Strengthening cooperation with other electric utilities and launching new operations, such as gas retailing, also will be effective in solidifying TEPCO’s revenue base. Another issue that needs to be addressed is the overseas development of its thermal power business, in which TEPCO is pursuing integration with Chubu Electric Power Co.

The new plan stipulates TEPCO will “prepare a basic framework for cooperation with other companies” by around fiscal 2020, keeping in mind the Higashidori nuclear plant TEPCO is constructing in Aomori Prefecture.

TEPCO is considering working with Tohoku Electric Power Co., which has a nuclear power plant in that region. If this tie-up comes to fruition, it will be useful for establishing a stable supply of electricity. TEPCO’s intentions on this issue are understandable.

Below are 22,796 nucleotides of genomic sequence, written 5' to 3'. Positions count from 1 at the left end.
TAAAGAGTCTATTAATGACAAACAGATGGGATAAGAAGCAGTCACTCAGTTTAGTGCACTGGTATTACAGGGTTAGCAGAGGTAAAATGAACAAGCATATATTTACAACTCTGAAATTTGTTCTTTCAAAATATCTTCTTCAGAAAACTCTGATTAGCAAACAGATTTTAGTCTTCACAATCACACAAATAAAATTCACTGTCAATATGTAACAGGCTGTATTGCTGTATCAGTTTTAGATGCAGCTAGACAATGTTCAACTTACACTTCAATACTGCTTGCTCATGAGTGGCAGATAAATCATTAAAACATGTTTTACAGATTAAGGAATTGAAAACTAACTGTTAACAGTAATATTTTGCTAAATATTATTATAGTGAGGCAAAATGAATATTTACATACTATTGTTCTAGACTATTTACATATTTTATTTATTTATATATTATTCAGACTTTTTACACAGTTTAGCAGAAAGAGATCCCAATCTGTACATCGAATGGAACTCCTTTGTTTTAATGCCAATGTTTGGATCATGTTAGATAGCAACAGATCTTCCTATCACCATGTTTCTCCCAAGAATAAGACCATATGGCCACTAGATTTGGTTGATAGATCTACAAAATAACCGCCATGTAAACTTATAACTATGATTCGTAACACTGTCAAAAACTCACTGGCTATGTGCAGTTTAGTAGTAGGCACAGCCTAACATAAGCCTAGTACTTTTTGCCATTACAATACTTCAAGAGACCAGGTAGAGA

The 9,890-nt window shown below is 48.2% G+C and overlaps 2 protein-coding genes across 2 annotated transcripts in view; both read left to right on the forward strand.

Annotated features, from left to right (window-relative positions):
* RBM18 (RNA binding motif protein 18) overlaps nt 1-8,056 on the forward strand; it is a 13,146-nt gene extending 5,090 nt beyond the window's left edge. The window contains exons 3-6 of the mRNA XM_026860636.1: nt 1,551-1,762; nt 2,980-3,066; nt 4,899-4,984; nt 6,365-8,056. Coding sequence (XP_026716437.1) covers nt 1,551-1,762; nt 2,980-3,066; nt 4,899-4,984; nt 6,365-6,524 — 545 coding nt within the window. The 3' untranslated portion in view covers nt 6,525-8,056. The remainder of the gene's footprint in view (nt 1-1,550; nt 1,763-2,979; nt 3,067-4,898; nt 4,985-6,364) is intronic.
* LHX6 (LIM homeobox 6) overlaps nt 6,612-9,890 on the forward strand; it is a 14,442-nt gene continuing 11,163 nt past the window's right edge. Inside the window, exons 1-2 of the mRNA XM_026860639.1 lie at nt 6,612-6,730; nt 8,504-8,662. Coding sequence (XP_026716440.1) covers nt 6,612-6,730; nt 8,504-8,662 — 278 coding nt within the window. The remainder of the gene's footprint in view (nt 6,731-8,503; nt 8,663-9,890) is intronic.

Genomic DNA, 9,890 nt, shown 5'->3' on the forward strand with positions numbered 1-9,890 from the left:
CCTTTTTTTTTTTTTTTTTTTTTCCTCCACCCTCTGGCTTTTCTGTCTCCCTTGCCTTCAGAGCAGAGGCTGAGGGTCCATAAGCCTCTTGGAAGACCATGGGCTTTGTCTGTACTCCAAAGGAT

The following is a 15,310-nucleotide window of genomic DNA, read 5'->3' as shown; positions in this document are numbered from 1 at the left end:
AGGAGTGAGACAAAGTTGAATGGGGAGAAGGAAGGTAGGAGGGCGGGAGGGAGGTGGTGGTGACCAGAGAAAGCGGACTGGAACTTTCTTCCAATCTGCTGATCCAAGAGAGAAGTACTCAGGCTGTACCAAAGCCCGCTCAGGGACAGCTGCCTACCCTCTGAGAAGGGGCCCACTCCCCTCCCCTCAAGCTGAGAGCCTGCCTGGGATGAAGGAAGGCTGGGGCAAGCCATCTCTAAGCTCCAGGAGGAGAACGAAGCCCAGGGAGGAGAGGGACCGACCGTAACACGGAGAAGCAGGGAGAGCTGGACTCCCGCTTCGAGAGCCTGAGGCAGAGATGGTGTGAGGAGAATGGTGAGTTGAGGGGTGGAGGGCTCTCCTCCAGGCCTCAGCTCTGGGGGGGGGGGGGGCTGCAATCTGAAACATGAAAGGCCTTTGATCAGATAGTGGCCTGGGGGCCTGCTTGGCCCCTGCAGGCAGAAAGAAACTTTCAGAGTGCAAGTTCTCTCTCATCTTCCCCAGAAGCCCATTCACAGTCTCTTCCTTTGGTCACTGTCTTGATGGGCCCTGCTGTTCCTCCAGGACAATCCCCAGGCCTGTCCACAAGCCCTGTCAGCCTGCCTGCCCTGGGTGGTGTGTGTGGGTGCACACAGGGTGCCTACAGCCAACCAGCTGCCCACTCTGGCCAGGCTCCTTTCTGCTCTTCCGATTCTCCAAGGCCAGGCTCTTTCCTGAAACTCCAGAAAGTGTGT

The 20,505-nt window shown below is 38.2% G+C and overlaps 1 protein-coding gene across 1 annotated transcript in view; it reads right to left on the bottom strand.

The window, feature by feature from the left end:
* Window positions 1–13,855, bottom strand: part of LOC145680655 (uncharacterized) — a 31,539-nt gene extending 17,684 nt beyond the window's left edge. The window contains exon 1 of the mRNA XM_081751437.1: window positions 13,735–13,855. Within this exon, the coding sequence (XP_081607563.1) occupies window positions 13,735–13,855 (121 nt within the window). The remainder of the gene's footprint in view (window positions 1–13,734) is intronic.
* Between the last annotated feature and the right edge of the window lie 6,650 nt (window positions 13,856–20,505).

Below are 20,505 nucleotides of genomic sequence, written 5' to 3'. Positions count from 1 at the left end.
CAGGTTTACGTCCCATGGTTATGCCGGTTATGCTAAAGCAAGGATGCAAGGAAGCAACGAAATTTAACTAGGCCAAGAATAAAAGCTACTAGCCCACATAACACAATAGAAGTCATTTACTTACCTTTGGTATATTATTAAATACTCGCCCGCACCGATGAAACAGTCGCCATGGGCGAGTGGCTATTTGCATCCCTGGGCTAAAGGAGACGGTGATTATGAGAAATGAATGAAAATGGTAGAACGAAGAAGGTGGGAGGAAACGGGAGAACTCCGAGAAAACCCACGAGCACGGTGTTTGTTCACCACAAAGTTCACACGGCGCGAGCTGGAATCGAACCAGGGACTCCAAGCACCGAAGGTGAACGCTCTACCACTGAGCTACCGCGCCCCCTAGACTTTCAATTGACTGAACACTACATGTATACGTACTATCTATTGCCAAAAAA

Other utilities that could become partners with TEPCO during a realignment in the industry hold deep-rooted concerns that cooperating with TEPCO could result in the costs of dealing with the nuclear accident being shunted on to them. TEPCO must lay the groundwork to dispel such concerns.

TEPCO and the government will, as soon as this autumn, establish a forum at which they can listen to the opinions of other electric utilities on steps to reorganize nuclear power and electricity transmission businesses.

Profits will be distributed based on the capital contribution ratio in a joint venture. Other companies should not be forced to shoulder the costs of the Fukushima nuclear accident. Highly transparent rules such as these will need to be drawn up.

June 5, 2017 Posted by | Fukushima 2017 | , , | Leave a comment

Submersible Crawling Robot to Examine Interior of Fukushima Daiichi-3 PCV before Fuel Debris Is Removed


On May 25, the Tokyo Electric Power Co. (TEPCO) released a status report on the ongoing decommissioning work at the Fukushima Daiichi Nuclear Power Plants, which suffered a tsunami-caused meltdown in March 2011.

Starting two months ago, in March, a self-propelled robot has been used to investigate the interior of the primary containment vessel (PCV) of Unit 1 at Fukushima Daiichi—a necessary step before fuel debris can be removed. As of April 6, the robot had sampled deposits twice.